- Contributed by
- BBC Open Centre, Hull
- People in story:
- Jean Josephine Fisher, Robert Garvey,Annie Mary Doris Garvey, Peter Garvey,Brian Garvey.
- Location of story:
- Hull, Scarborough, Weaverthorpe.
- Background to story:
- Article ID:
- Contributed on:
- 05 August 2005
This story,recounted by Jean Josephine Fisher, was recorded by Denis Price of the BBC People,s War Team, the BBC Open Centre, Hull.
I was eight years old when the War started. Two days before the War broke out, the school I attended, St. Vincents, evacuated most of its pupils to Scarborough. We all thought of it like going on holiday. We were with our class friends and teachers we were used to.We were accommodated in a private hotel, the maids were kept on to look after us, we ate in the big dining room,, we could use the games room and we were near the sea. We only went to school for half a day as we had to share schools with the Scarborough children. One week we went in the mornings and the next week in the afternoon. We went for walks along the seafront to the castle. My favourite was watching the waves crashing on the shore when it was stormy. I contracted scarlet fever and diphtheria so I was in hospital for two months. After I came out I lived with the people who owned the hotel in their private quarters.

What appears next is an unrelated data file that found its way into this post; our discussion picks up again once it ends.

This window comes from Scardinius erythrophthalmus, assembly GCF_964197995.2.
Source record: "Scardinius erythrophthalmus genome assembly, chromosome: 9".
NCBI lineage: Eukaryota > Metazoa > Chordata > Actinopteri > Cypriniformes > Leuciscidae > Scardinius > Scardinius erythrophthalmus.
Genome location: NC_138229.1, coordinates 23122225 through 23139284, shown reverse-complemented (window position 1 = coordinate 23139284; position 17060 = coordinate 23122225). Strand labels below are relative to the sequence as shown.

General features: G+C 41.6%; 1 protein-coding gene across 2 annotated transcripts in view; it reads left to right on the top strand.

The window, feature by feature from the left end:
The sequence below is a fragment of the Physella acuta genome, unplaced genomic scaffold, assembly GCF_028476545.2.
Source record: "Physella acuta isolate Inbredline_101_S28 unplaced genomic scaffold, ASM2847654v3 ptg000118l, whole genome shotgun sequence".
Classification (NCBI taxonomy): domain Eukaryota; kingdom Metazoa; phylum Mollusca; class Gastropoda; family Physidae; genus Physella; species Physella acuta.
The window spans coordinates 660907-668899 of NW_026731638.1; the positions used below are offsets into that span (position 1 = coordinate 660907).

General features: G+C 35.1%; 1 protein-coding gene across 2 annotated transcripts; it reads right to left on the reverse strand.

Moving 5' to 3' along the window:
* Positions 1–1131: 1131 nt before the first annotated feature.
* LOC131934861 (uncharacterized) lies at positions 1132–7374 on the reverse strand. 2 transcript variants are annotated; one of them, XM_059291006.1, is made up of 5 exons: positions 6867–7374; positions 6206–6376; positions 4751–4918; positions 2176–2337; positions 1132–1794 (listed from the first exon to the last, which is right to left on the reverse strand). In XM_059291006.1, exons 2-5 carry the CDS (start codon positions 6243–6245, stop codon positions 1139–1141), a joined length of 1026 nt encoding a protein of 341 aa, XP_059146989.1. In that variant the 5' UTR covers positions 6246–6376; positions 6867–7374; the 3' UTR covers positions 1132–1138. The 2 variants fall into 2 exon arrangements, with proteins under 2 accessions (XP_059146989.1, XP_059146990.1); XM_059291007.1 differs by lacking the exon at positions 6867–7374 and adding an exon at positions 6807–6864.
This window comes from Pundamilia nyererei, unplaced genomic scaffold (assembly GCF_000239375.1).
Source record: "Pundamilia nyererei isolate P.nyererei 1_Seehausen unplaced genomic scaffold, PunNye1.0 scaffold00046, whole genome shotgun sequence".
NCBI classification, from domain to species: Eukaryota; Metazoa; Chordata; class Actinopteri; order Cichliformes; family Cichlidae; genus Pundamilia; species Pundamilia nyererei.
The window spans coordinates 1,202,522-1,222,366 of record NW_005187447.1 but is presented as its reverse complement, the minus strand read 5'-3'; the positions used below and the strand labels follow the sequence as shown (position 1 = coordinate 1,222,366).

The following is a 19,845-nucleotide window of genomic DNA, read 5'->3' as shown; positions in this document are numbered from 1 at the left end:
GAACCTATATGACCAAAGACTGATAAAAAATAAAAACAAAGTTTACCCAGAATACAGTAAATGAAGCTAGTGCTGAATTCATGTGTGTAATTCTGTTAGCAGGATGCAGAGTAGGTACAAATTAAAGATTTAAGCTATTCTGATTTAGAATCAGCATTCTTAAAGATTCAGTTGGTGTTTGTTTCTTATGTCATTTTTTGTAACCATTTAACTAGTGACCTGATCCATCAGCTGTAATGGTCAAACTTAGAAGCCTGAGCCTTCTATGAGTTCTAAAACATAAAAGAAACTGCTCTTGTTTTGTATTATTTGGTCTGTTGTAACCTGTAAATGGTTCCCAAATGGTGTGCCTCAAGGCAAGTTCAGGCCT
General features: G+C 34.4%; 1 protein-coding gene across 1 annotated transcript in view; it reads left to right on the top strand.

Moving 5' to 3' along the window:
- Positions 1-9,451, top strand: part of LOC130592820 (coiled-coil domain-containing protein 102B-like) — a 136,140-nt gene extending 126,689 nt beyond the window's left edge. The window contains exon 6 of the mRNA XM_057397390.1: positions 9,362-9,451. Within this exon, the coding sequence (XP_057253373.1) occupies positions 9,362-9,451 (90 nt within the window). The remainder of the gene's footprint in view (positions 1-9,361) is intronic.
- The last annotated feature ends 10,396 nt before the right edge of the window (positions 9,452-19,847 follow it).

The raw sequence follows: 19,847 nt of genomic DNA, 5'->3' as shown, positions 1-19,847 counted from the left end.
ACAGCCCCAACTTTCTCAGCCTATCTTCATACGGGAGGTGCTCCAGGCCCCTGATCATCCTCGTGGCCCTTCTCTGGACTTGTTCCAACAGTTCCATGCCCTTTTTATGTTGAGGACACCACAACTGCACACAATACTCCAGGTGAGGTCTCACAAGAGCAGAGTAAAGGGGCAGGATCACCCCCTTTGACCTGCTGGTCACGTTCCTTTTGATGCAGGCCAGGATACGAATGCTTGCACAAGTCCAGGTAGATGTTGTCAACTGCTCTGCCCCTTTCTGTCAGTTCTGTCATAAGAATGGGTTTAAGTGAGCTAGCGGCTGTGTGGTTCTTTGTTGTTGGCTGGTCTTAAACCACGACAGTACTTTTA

When the bombing got bad in Hull my Mother and two young brothers came to Scarborough and stayed in a boarding house nearby so I could see them quite often. My Father stayed in Hull , he was in the ARP and went into the City Centre every night to help fight the fires the bombing caused. After six months we came back to Hull when the bombing had died down a bit. By 1941 we had moved house so I went to a different school, Endsleigh Junior School. The bombing was bad again so again the school evacuated to Weaverthorpe near Malton, this time we were in private houses. We went to school along with the village children. We joined in all the village activities,Harvest Festival,Village Dances and helped collect eggs at a farm. At Easter we coloured our eggs and rolled them down the hills. We had to take a handcart and collect wood in a forest for burning in the fireplace instead of coal. It was a Catholic school and every Sunday we were taken by bus to Sledmere House for Mass. We always lined the path as Lord and Lady Sykes came to the chapel.Also on Sunday we were allowed to go to the village shop with our sweet coupons and get our ration for the week. Another treat was walking quite a few miles to a bigger village for an icecream. Our parents and brothers and sisters came by coach to visit us once a month which we all looked forward to. Once when my Father came he was on crutches as he had been fighting a fire when the wall collapsed. I was there for six months.
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